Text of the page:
DEFERRED ACTION FOR CHILDHOOD ARRIVALS PROGRAM
On June 15, 2012, President Obama announced that qualifying young immigrants who entered the U.S. before the age of 16 will no longer be removed from the United States. The policy is effective within 60 days of the announced date or by August 13, 2012. To be eligible for the deferred action and procured a work permit an individual must prove the following:
1) They were under 31 years old on June 15, 2012;
2) Came to the United States under the age of 16;
3) Has continuously resided in the United States for at least 5 years prior to June 15, 2012 and physically present in the United States on June 15, 2012;
4) Currently attending school, graduated high school, obtained a G.E.D. certificate, or is an honorably discharged veteran of the U.S. armed forces or Coast Guard;
5) Has not been convicted of a felony offense, significant misdemeanor offense, multiple misdemeanor offense, nor otherwise poses a threat to the community or national security.
*Prior to coming forward to apply for the deferred action with work authorization there are certain dynamics of the policy that need significant consideration.
The policy does not become effective until 60 days after the announcement, or around August 13th, 2012. Prior to then, a person CANNOT apply for deferred action. Until the government has informed the public how to apply, do not turn any paperwork or pay any government fees. Prior to the program beginning a potential applicant should begin gathering the following information:
1) Documents showing your age, such as birth certificates or passport;
2) Financial records, medical records, school records, employment records, military records demonstrating that you came to the U.S. before the age of 16, AND resided in the U.S. for at least 5 continuous years before June 15, 2012 and physically present in the U.S. on June 15, 2012;
3) School records, diplomas, GED certificates, report cards, school transcripts and other enrollment evidence, OR documentation as an honorably discharged veteran of the U.S. Armed Forces or Coast Guard.
4) Criminal Records: If you have had any misdemeanor or felony arrests, issues or convictions, gather those documents.
Applicant must be aware of prior criminal history. There is a broad array of criminal offenses that will bar eligibility through this program including:
1) Conviction for a felony: A felony is a federal, state or local offense that carries a potential sentence of more than one year
2) Conviction of a “significant misdemeanor”: Defined as a federal, state, or local criminal offense punishable by no more than one year of imprisonment, OR;
3) Crimes that involve no imprisonment and involving: violence, threats, or assault, including domestic violence; sexual abuse or exploitation; burglary, theft, or fraud; driving under the influence of alcohol or drugs; obstruction of justice or bribery; unlawful flight from arrest, prosecution, or the scene of an accident; unlawful possession or use of a firearm; drug distribution or trafficking; or unlawful possession of drugs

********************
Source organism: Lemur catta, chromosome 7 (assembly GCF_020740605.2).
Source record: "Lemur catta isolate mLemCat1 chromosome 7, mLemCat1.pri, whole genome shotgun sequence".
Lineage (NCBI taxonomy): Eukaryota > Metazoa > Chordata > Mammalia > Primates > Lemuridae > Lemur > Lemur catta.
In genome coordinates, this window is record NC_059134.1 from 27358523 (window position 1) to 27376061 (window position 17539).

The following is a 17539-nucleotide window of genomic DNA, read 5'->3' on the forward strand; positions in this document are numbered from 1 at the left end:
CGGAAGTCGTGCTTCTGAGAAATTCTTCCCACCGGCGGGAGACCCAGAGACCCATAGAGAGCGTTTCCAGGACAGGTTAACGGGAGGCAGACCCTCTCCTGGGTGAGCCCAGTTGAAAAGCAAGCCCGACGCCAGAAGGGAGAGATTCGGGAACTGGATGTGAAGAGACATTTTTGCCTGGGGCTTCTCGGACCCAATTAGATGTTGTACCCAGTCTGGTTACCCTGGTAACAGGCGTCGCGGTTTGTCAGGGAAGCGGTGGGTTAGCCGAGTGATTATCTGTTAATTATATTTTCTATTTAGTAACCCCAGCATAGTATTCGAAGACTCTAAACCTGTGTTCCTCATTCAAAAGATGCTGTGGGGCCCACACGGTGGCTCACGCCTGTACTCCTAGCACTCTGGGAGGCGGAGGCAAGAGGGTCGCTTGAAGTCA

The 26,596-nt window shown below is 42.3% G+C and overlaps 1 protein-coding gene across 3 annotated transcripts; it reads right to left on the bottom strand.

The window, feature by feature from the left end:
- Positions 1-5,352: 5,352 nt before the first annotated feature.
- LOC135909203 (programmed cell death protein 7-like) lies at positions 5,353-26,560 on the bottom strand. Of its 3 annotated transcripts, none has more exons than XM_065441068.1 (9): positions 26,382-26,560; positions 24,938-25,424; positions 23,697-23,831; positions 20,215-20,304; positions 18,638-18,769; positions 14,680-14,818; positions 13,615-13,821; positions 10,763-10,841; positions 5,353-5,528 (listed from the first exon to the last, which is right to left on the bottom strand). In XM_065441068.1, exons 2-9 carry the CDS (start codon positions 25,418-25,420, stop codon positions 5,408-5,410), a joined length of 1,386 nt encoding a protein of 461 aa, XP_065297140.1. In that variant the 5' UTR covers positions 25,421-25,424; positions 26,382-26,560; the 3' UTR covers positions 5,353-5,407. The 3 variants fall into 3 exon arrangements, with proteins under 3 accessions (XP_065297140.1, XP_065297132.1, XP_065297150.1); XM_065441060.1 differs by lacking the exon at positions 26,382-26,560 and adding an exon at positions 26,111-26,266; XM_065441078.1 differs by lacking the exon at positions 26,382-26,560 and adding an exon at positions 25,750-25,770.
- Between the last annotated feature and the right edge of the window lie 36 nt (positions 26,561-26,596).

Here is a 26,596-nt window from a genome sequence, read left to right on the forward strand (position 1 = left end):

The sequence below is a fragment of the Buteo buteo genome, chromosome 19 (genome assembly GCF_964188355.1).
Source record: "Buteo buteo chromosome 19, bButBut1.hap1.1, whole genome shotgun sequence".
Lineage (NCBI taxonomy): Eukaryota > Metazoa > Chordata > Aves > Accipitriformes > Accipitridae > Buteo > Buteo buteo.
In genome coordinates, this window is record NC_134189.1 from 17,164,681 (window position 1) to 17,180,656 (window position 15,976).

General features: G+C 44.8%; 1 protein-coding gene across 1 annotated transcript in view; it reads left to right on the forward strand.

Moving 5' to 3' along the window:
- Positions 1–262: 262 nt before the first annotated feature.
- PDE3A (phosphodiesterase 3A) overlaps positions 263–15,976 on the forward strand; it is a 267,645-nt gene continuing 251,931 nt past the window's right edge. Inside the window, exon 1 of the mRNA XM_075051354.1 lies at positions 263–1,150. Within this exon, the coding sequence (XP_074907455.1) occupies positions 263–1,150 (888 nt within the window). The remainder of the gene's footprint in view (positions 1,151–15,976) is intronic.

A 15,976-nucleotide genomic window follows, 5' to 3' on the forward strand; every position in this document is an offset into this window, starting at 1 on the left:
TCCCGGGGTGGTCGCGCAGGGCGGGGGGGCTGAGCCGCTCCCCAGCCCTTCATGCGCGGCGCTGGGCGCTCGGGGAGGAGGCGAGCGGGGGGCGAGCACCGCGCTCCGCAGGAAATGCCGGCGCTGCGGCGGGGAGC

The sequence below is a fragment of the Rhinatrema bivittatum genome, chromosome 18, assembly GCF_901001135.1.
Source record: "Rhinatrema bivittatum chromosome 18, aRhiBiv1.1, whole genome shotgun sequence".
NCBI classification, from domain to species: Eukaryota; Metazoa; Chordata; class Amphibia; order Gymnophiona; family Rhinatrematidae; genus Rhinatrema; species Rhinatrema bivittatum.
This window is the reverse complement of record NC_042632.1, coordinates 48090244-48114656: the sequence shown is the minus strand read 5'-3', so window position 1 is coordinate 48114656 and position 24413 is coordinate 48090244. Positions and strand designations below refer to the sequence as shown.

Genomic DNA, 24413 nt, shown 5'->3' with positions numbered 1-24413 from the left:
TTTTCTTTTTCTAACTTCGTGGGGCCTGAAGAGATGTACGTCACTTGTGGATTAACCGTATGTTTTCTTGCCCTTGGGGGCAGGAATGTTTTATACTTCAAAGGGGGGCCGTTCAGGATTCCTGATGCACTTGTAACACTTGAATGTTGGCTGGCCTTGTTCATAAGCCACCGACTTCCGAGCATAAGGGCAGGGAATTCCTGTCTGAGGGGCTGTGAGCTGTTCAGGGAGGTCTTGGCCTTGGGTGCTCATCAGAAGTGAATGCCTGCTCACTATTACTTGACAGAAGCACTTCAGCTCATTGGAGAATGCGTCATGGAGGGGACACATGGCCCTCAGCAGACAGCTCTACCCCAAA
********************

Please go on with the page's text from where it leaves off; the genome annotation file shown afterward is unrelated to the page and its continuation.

4) Convictions of “multiple misdemeanors”: Defined as three or more non-significant misdemeanors not occurring on the same day and not arising from the same act or scheme of conduct
5) Even without a conviction, criminal history, including arrests and dismissed charges, may be taken into consideration when determining if a person poses a “public safety” threat. Examples: gang membership, or participation in criminal activities
6) Juvenile Delinquency adjudication. Department of Homeland Security (DHS) has not yet decided whether juvenile adjudications will be treated the same as adult convictions under deferred action. It is best to prepare as if DHS will treat the juvenile adjudication the same as adult convictions, which would bar the juvenile from deferred action
SEEK IMMIGRATION LEGAL HELP: There are various defense strategies that an immigration attorney may be able to utilize to qualify a client for deferred action despite a criminal history. Speak to an immigration attorney about your criminal history.
Ramifications after the two-year time period
This two-year program is not a permanent fix to halt all qualifying young immigrants from removal, nor does it grant immunity. More likely this program allows congress a two-year time period to pass the DREAM Act legislation.
Following the two years program, there can be detrimental repercussions for those who applied for deferred action because the future of this program is uncertain. If the DREAM Act is not passed by congress within the two years it is possible that the program is not renewed. The end of the program could lead to a mass removal order for illegal immigrants who had applied for and/or received deferred action.
Currently USCIS has set the filing fee. This fee covers the biometrics and employment authorization under this program.
Consult with an immigration attorney to discuss your case. Be careful not to use Notarios, Paralegals or other unlicensed individuals in discussing or preparing your paperwork.
TIME TO RENEW DEFERRED ACTION FOR CHILDHOOD ARRIVALS
Many recipients of DACA will have their cases approvals expiring soon. In order to maintain your status you must renew your DACA. Contact Scales of Justice, APC for assistance doing this.
Contact us now to set up a consultation to discuss your case.